Thanks to the straightforwardness of the surrogacy laws in Maine, it’s relatively easy to become a surrogate or a parent through surrogacy as long as you meet the state’s eligibility requirements and follow the legal processes. But you’ll need an experienced professional to guide you through the ME surrogacy laws, just like any surrogacy laws in the United States.
If you have any questions about surrogacy law in ME, or if you’re struggling with any legal issues with surrogacy, you should contact a surrogacy attorney now. While the information below will help you gain a better understanding of the rules and regulations of surrogacy in Maine, it’s not meant to be taken as legal advice.
The following are some of the most common questions about Maine surrogacy laws. Their answers may help you in your own surrogacy journey.
“Is Surrogacy Legal in Maine?”
Yes. The Maine Parentage Act of 2016 legalized surrogacy in Maine and created important regulations and eligibility requirements for the process. This Maine surrogacy legislation has made things safer, more efficient and more ethical for intended parents, surrogates and for children.
“Is Traditional Surrogacy Legal in Maine?”
Yes. But with caveats. A traditional surrogate must be a family member of an intended parent with whom she is entering into a surrogacy contract. Traditional surrogacy laws in Maine require a post-birth adoption process because traditional surrogates are the biological mothers of the babies they carry, so the process is subject to the state’s adoption laws. A traditional surrogate in Maine must choose to give her consent to an adoption after the baby is born.
This process does not apply to gestational surrogacy. The gestational surrogacy laws in Maine are much simpler, and because of the decreased legal and emotional risks of gestational surrogacy, it’s the preferred method for intended parents and surrogates.
“Is Compensated Surrogacy Legal in Maine?”
Yes. According to Maine surrogacy laws, “a gestational carrier agreement may provide for payment of reasonable expenses.” Compensation for a surrogate’s time, effort, travel expenses, risks assumed and lost wages are negotiated and established when you create your surrogacy contract together with the guidance of your individual surrogacy attorneys.
“Is Same-Sex Surrogacy Legal in Maine?”
Yes. The legal rights of same-sex couples and LGBT+ couples are the same as opposite-sex couples under ME surrogacy laws. The only notable difference for same-sex couples is that you’ll likely require an egg or sperm donor to complete the IVF process. Learn more about LGBT surrogacy in Maine here.
Creating a ME Surrogacy Contract
By state law, the intended parents, the gestational surrogate and the surrogate’s spouse (if applicable) will need to create a Maine surrogacy legal contract with the help of separate legal representation before they begin any medical processes.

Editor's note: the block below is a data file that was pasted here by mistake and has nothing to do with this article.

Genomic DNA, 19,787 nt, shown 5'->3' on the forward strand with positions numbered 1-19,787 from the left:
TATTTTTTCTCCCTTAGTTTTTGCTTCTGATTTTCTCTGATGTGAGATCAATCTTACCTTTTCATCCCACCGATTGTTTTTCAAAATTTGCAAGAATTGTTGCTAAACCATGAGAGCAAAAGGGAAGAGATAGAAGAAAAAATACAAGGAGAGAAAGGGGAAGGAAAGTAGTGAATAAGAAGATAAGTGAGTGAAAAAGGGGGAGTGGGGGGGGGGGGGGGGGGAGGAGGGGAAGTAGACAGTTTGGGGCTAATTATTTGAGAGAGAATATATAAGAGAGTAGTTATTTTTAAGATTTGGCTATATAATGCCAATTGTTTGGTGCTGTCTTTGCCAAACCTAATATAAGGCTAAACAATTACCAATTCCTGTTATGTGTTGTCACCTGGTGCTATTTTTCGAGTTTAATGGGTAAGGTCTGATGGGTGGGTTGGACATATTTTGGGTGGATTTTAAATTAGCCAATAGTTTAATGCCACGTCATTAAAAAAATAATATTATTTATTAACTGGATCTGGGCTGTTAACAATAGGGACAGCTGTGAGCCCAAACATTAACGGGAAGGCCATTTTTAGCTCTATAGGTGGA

Your surrogacy contract will discuss a number of important points, like compensation for the surrogate, the risks and responsibilities that everyone agrees to, what everyone would want to do in the event of complications and more. In addition to the details discussed together with your surrogacy partner and your attorneys, the Maine Parentage Act states that, when all eligible parties have signed the contract, you’re all agreeing that:
- “The prospective gestational carrier agrees to pregnancy by means of assisted reproduction”
- “The prospective gestational carrier and her spouse, if she is married, have no rights and duties as the parents of a child conceived through assisted reproduction”
- “The intended parent or parents will be the parents of any resulting child”
When the contract is finalized according to the surrogacy laws in Maine, you’ll be able to move on to the medical stages of the surrogacy process.
Determining Legal Parentage in Maine
Again, thanks to the straightforward laws on surrogacy in Maine, establishing the legal parental rights of the intended parents is relatively easy in this state. This usually happens in the form of pre-birth parentage orders, but in a few situations, may involve post-birth measures like adoptions.
In almost all gestational surrogacy situations, the intended parents will be able to secure a pre-birth parentage order as long as all the Maine surrogacy laws have been met. This includes single parents, married and unmarried couples and does not exclude individuals with non-binary genders. Your ability to obtain a pre-birth order is not changed by a genetic relationship (or lack thereof) to the baby.
ME surrogacy laws state that “every child has the same rights under law as any other child without regard to the marital status or gender of the parents.”
Legal situations and processes can vary on a case-by-case basis, so contact a surrogacy professional now to find out what surrogacy laws in Maine may affect your surrogacy process.